Author Archive for joenesgarden

Dreaming of “warmer” white

Though the calendar is close to flipping the page to April and the season is officially spring, winter’s white stuff remains the key element in Connecticut’s outside landscape. With more snow falling today, it’s time to dream of the “warmer” white that will … yes, will … come with warmer weather.

amaryllis 'Christmas Gift'

amaryllis ‘Christmas Gift’

amaryllis 'Christmas Gift' close up

amaryllis ‘Christmas Gift’ close up

Inside warmth allows amaryllis blooms to brighten spirits.

This ‘Christmas Gift’ amaryllis bloomed late this year.

Her blossom just passed, but gave a hint of the warm white blooms her hardier cousins promise.

Spring blooming bulbs are trying to fill the void of outdoor blooms – they’re slowly peeking out of the soil and, before long will open into this.

small cupped narcissi

small cupped narcissi

double narcissus

double narcissus

Soon to be followed by tiny white violets dotting the lawn.

white violets

white violets

Lilacs filling the air with scent.

white lilacs

white lilacs

Siberian iris 'White Swirl'

Siberian iris ‘White Swirl’

Alpine strawberry blossom

Alpine strawberry blossom

Siberian iris and little Alpine strawberry flowers.

 

 

 

 

 

 

 

 

Sanguinaria canadensis

Sanguinaria canadensis

Lily-of-the-Valley

Lily-of-the-Valley.

Bloodroot and Lily of the Valley.

 

 

 

 

 

 

 

 

 

Peonies

Peony in bloom

Peony in bloom

and pinks.

Dianthus deltoides 'Arctic Fire'

Dianthus deltoides ‘Arctic Fire’

Bearded iris

bearded iris

bearded iris

and viburnum branches loaded in flowers.

Viburnum plicatum 'Mariessii'

Viburnum plicatum ‘Mariessii’

Lacy white astilbe blossoms will play with big blue hydrangea blooms.

Astilbe and hydrangea

Astilbe and hydrangea

Shasta daisy with gomphrena and ageratum

Shasta daisy with gomphrena and ageratum

white zinnia

white zinnia

Then shasta daisy and white zinnia will carry warmer whites through the summer months.

 

What “warmer” white blossoms help warm the inner gardener in you during early spring snows?

 

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Welcome Spring?

The calendar shows today as the first full day of Spring 2015 but, outside, Old Man Winter is doing its best to cover all evidence of Spring. Still, even with another three inches of fresh snow covering the ground, gardeners welcome spring.

As the season officially turned to Spring last evening at 6:45 pm, snow was falling. It doesn’t look very spring-like outside this morning.

The first full day of Spring in south-central Connecticut

The first full day of Spring in south-central Connecticut

But yesterday, during an early morning walk I found hints of Spring.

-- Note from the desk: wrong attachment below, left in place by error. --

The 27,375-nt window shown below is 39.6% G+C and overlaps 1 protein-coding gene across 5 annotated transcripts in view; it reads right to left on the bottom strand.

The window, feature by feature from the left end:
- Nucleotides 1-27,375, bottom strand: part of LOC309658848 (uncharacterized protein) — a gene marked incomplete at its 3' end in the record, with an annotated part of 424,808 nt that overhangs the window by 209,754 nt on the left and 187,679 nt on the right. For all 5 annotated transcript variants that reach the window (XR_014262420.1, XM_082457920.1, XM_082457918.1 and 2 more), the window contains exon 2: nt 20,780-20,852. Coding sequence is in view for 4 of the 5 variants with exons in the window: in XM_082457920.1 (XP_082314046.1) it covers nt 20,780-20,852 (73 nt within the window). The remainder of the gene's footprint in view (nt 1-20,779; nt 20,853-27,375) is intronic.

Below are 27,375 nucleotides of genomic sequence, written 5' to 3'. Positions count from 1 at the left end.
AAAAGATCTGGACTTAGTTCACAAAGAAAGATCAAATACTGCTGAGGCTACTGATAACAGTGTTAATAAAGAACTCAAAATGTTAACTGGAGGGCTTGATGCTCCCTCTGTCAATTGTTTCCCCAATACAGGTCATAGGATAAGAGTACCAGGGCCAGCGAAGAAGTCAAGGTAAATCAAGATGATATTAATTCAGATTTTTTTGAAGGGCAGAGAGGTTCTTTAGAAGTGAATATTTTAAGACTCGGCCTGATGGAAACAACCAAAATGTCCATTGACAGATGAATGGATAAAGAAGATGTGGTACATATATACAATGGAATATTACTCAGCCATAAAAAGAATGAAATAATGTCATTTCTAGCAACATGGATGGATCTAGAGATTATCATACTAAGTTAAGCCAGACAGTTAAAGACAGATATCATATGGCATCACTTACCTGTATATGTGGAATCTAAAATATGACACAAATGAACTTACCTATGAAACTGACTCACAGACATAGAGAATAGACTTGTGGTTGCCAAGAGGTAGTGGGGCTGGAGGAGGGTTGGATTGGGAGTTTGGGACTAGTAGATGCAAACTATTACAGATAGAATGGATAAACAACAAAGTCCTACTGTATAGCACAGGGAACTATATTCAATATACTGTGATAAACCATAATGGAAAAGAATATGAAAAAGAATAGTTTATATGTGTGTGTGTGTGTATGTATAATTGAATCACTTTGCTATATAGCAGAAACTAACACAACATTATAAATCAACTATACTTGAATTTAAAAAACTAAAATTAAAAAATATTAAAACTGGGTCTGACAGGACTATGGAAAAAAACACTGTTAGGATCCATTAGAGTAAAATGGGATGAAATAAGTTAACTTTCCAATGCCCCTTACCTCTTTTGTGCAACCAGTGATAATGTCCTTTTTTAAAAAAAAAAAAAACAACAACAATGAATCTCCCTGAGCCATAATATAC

Tete-a tete narcissi barely peeking out of the ground

Tete-a tete narcissi barely peeking out of the ground

The few narcissi bulbs not still buried deep under snow cover were peeking out of the ground. I call this hope and, after looking back at last year’s progress, these sprouts are only slightly smaller than on the first day of Spring last year.

Yep … hope.

More hope shows inside, under lights, where basil seedlings have sprouted.

basil seedlings

basil seedlings

They have a way to go before they are large enough to flavor meals, but these tiny plants bring hope.

For this gardener, one of the best ways to maintain hope while waiting for spring temperatures to actually arrive is to plant seeds. If you need a boost to start some of your own seeds, read my seed starting process.

Grow a seed … believe in the future.

And … welcome Spring even when the outdoor landscape is draped in white.

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Fig tree seeking spring

Late afternoon sunshine streams through the front windows during winter and into early spring, making the front windows the best spot for the fig tree seeking spring.

My five-foot tall fig refused to remain dormant in the cool basement. Lengthening daylight spurred its leaves to open, leaving me no option but to provide it as much sunlight as possible.

Opening the front door and moving the rapidly leafing-out Chicago Hardy Fig to soak in sun through the glass storm door highlighted the interesting fig leaf structure. So … what better to do than grab my camera.

Though snow still covers the ground and winter is being stubborn about releasing its grip on temperatures, the fig has decided it’s done with dormancy.

Fig tree soaking up winter sun

Fig tree soaking up winter sun

Once outdoor spring gardening becomes possible I’ll have little time to relish the beauty of fig leaves.

fig leaves against a snow-covered background.

fig leaves against a snow-covered background.

Late afternoon sunlight helps highlight their graceful veining and harsh texture …

The veining and structure of fig leaves against a dark background.

The veining and structure of fig leaves against a dark background.

… and graceful beauty.

Fig leaves in late afternoon sunlight.

Fig leaves in late afternoon sunlight.

 

Digiprove sealCopyright secured by Digiprove © 2015 Joene Hendry